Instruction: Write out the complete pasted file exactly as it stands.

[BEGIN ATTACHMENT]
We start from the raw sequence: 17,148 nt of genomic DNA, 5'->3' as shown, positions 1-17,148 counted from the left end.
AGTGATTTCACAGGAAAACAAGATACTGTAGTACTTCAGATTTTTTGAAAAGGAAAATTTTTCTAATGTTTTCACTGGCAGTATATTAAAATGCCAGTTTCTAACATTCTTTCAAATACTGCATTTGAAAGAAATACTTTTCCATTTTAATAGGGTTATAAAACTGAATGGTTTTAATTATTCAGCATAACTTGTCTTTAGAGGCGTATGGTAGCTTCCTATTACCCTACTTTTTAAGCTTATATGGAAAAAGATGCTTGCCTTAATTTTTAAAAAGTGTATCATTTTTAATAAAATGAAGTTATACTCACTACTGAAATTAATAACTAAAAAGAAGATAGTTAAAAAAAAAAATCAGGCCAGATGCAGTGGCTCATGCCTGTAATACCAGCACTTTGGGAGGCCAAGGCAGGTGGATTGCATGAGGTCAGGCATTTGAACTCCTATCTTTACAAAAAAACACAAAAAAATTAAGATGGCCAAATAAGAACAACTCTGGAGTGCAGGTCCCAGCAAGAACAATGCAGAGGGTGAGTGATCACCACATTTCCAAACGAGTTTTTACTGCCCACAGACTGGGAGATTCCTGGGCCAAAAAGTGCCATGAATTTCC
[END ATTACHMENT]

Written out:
We start from the raw sequence: 17,148 nt of genomic DNA, 5'->3' as shown, positions 1-17,148 counted from the left end.
AGTGATTTCACAGGAAAACAAGATACTGTAGTACTTCAGATTTTTTGAAAAGGAAAATTTTTCTAATGTTTTCACTGGCAGTATATTAAAATGCCAGTTTCTAACATTCTTTCAAATACTGCATTTGAAAGAAATACTTTTCCATTTTAATAGGGTTATAAAACTGAATGGTTTTAATTATTCAGCATAACTTGTCTTTAGAGGCGTATGGTAGCTTCCTATTACCCTACTTTTTAAGCTTATATGGAAAAAGATGCTTGCCTTAATTTTTAAAAAGTGTATCATTTTTAATAAAATGAAGTTATACTCACTACTGAAATTAATAACTAAAAAGAAGATAGTTAAAAAAAAAAATCAGGCCAGATGCAGTGGCTCATGCCTGTAATACCAGCACTTTGGGAGGCCAAGGCAGGTGGATTGCATGAGGTCAGGCATTTGAACTCCTATCTTTACAAAAAAACACAAAAAAATTAAGATGGCCAAATAAGAACAACTCTGGAGTGCAGGTCCCAGCAAGAACAATGCAGAGGGTGAGTGATCACCACATTTCCAAACGAGTTTTTACTGCCCACAGACTGGGAGATTCCTGGGCCAAAAAGTGCCATGAATTTCC